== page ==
Tuesday, September 22, 2009

The Lies of TM 1: The Effortless Lie

Most people generally think of a part of interior methods of self-improvement as a search for, or way to come to a realization of, who we truly are. As Robert Burns opined"

"If only we could see ourselves as others see us."
Alas, few of us have this insight. Meditation is often seen as a way to see ourselves honestly, with the objective lens of truth. A way to uncover our true nature.
But what happens when the meditation teacher or guru lies to us and lies to us about our meditation and then we accept these lies as part of the way we think?

One possible answer: if we accept what we are told without critical examination and simply believe what we were told, we're doomed to repeat the lies we were given as if they were true.

I've found a number of such lies in my own examination of the Transcendental Meditation program and the teachings of Maharishi Mahesh Yogi. So I'd like to share them with you and explain why they are important and give some lineal, experiential and textual reasons for why uncovering such deceptions is vitally important.

This can be especially helpful if you never even realized you were lied to in the first place.

The first of these "lies" or deceptions about Transcendental Meditation (TM) that I'd like to talk about is the idea of effortlessness. It is often claimed that TM is "effortless" and that this somehow makes it superior to other forms of meditation that are not effortless and often (according to TM Org dogma) involve "straining".

First of all, it's important to understand what effort and effortlessness mean within the context of traditional meditation. At the end of any path, the goal of meditation, meditating on some thing (a mantra, the breath, etc.) is accomplished and after that point one just merely has the intention to go into meditative absorption (or samādhi) and one can effortlessly enter that state: 1) when one desires to do so and 2) for as long as one wishes to. Before this point is attained one will need "props" or "supports" (Skt.: ālambana), as the sage Patanjali calls them, to dualistically interact with in order to fabricate briefer, earlier levels of meditative attention.

Until one reaches the point of being able to enter samādhi at will and for whatever duration, one has not reached the point of meditation being effortless. In fact, if one is still relying on some technique or method (like TM) one is not at the level of true effortlessness. Actually the Sanskrit word Patanjali uses for meditation technique, prayatna, means "with effort"!

So the claim that Transcendental Meditation is somehow superior to other forms of meditation because it is effortless is a lie. And a prominent one at that. The TM Org has consistently used this lie to imply that it's form of meditation is superior to all other forms of meditation out there. The honest truth is, TM is dualistic form of meditation, not a nondual form of meditation and therefore it must rely on some sort of prop, all of which require some modicum of effort.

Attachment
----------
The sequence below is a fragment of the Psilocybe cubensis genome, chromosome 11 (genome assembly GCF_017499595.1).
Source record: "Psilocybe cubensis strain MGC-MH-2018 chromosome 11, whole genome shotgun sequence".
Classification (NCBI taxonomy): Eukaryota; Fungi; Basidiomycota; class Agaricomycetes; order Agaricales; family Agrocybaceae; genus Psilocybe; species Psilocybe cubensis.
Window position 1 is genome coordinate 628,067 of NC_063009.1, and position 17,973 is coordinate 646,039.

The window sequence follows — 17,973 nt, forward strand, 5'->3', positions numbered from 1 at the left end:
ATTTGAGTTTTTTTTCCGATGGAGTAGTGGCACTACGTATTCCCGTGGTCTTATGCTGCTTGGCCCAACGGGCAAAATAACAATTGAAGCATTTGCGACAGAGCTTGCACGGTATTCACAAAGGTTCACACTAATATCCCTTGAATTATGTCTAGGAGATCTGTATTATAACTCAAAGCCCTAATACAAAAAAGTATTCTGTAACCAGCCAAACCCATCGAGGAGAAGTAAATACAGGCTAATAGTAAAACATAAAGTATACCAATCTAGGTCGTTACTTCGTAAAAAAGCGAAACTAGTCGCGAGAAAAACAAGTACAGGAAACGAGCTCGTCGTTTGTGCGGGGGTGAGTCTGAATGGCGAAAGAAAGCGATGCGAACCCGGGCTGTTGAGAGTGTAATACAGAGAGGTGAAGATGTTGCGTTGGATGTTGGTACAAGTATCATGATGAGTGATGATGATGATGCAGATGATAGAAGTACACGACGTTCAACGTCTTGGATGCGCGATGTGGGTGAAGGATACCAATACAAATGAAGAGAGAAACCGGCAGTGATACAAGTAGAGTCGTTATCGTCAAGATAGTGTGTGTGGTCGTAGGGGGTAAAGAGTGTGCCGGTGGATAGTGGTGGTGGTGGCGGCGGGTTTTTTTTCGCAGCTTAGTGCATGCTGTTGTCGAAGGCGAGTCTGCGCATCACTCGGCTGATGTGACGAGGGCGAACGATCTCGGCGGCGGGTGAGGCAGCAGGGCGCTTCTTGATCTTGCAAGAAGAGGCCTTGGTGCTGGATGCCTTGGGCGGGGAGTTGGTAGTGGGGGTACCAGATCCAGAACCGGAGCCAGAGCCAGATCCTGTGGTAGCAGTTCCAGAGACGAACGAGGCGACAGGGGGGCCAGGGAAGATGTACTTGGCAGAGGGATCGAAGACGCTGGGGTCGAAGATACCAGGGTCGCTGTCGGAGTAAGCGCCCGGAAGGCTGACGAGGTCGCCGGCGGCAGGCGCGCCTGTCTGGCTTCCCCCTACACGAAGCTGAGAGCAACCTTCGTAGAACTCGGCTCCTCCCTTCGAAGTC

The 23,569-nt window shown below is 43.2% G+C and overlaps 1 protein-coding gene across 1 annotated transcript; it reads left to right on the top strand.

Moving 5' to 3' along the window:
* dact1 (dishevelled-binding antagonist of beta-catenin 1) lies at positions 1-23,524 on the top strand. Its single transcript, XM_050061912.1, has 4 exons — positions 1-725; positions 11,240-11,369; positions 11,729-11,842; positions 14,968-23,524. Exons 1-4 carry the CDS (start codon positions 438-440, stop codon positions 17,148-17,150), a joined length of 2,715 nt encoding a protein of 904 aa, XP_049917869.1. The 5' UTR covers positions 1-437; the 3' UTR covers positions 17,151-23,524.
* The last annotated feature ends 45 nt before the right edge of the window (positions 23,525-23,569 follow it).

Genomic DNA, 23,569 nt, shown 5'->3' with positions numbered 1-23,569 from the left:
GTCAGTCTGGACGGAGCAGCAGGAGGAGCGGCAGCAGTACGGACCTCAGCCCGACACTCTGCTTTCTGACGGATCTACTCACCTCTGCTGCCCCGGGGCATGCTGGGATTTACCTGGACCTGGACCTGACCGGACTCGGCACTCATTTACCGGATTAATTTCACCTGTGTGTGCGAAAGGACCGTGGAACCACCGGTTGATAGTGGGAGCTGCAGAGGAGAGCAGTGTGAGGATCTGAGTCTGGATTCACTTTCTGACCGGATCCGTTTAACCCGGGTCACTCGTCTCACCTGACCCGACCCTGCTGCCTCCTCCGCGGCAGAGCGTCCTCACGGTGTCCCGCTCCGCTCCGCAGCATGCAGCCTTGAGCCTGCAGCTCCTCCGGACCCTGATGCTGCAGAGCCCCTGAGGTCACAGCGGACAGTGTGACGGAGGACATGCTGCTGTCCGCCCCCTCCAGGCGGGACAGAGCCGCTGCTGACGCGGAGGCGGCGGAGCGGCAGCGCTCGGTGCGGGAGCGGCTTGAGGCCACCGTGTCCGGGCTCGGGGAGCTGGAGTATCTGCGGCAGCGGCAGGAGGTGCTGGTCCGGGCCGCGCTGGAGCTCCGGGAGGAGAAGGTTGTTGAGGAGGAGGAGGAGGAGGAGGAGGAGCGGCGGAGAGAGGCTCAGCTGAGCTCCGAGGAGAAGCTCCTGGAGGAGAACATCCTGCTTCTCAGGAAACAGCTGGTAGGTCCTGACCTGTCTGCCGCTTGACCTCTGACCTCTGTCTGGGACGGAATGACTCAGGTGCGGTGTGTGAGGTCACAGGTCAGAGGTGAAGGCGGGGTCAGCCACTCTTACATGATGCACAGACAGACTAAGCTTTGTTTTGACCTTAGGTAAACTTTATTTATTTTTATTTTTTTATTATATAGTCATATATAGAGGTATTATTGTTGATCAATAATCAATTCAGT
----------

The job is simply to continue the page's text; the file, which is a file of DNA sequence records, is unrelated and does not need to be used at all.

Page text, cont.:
Mastering meditation means mastering the fine art of balancing ones attention. If meditation, esp. in the early stages becomes too lax, one simply falls asleep, a common defect in TM. The Buddha described this as like tuning a lute: you don't want the strings too tight or they'll break, nor do you want them too loose. You want them "just right". When a culture of faux-effortlessness becomes your dogma, there's always the danger (and I've seen this in many TMers) one will try to cultivate 'effortlessness' and fall into being too lax.

Both Hindu and Buddhist meditation masters warn on the dangers of loosing the correct balance and simply becoming lazy. If one is trained to fear balancing one's attention (or the fear becomes institutionalized), there's even more of a danger of falling into laxity. Yogis (real yogis that is) describe this laxity as distinct from lethargy. Laxity is actually considered an obscuration to realization of the goals of meditation. And actually subtle laxity is considered the worst kind of slackness. One knows one is falling into subtle laxity when you have uncultivated pauses in the breath, a known (and believe it or not actually heralded) effect during Transcendental Meditation. What yogic wisdom tells us is this type of obscuration guarantees we will be unable to truly obtain a formless (and thus truly effortless) absorption.

3 comments:

  1. I always wondered about the obsession hard-core TM people had with "effortlessness". It seems to me they don't really understand much ABOUT meditation! Even the teachers don't seem to know much about it; they only seem to parrot what they were told.

    It always made me wonder.

    Anyhoo Great Explanation of why this is!!!

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  2. An insightfull post. Will definitely help.

    Thanks,
    Karim - Positive thinking

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  3. Hello,
    Thank you for a wonderful post.
    I do have a question.
    I see that TMO is really making a big push now to get TM into schools. What can we do to stop them and help school systems and local governments aware of what the TMO agendas are?
    Thank you.

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